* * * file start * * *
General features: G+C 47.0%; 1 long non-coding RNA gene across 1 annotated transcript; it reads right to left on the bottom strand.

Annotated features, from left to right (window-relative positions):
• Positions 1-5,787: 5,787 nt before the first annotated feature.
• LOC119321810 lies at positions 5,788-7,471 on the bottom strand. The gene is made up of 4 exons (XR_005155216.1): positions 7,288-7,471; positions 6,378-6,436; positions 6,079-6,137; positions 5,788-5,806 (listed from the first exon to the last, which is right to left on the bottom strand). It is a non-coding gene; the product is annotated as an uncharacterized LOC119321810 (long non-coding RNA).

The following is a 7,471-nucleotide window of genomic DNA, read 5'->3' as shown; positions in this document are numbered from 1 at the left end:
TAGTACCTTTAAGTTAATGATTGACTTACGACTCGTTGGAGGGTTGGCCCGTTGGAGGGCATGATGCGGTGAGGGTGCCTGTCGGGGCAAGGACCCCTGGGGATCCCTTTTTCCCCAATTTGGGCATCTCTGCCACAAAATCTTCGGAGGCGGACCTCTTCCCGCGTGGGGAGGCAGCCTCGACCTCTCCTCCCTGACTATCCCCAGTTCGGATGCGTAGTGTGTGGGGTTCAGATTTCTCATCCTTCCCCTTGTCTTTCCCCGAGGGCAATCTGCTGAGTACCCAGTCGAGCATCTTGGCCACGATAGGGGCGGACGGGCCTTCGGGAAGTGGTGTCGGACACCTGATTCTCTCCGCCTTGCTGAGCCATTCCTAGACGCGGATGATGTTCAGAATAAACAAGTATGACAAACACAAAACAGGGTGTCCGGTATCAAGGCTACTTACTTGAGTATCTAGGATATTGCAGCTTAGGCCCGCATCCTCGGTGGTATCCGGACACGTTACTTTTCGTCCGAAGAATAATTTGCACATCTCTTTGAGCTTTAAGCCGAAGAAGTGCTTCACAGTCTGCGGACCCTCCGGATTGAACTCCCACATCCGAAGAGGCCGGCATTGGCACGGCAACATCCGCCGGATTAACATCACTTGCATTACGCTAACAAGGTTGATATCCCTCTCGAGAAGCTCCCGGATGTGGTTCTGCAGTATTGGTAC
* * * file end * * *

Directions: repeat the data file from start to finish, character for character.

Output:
General features: G+C 47.0%; 1 long non-coding RNA gene across 1 annotated transcript; it reads right to left on the bottom strand.

Annotated features, from left to right (window-relative positions):
• Positions 1-5,787: 5,787 nt before the first annotated feature.
• LOC119321810 lies at positions 5,788-7,471 on the bottom strand. The gene is made up of 4 exons (XR_005155216.1): positions 7,288-7,471; positions 6,378-6,436; positions 6,079-6,137; positions 5,788-5,806 (listed from the first exon to the last, which is right to left on the bottom strand). It is a non-coding gene; the product is annotated as an uncharacterized LOC119321810 (long non-coding RNA).

The following is a 7,471-nucleotide window of genomic DNA, read 5'->3' as shown; positions in this document are numbered from 1 at the left end:
TAGTACCTTTAAGTTAATGATTGACTTACGACTCGTTGGAGGGTTGGCCCGTTGGAGGGCATGATGCGGTGAGGGTGCCTGTCGGGGCAAGGACCCCTGGGGATCCCTTTTTCCCCAATTTGGGCATCTCTGCCACAAAATCTTCGGAGGCGGACCTCTTCCCGCGTGGGGAGGCAGCCTCGACCTCTCCTCCCTGACTATCCCCAGTTCGGATGCGTAGTGTGTGGGGTTCAGATTTCTCATCCTTCCCCTTGTCTTTCCCCGAGGGCAATCTGCTGAGTACCCAGTCGAGCATCTTGGCCACGATAGGGGCGGACGGGCCTTCGGGAAGTGGTGTCGGACACCTGATTCTCTCCGCCTTGCTGAGCCATTCCTAGACGCGGATGATGTTCAGAATAAACAAGTATGACAAACACAAAACAGGGTGTCCGGTATCAAGGCTACTTACTTGAGTATCTAGGATATTGCAGCTTAGGCCCGCATCCTCGGTGGTATCCGGACACGTTACTTTTCGTCCGAAGAATAATTTGCACATCTCTTTGAGCTTTAAGCCGAAGAAGTGCTTCACAGTCTGCGGACCCTCCGGATTGAACTCCCACATCCGAAGAGGCCGGCATTGGCACGGCAACATCCGCCGGATTAACATCACTTGCATTACGCTAACAAGGTTGATATCCCTCTCGAGAAGCTCCCGGATGTGGTTCTGCAGTATTGGTAC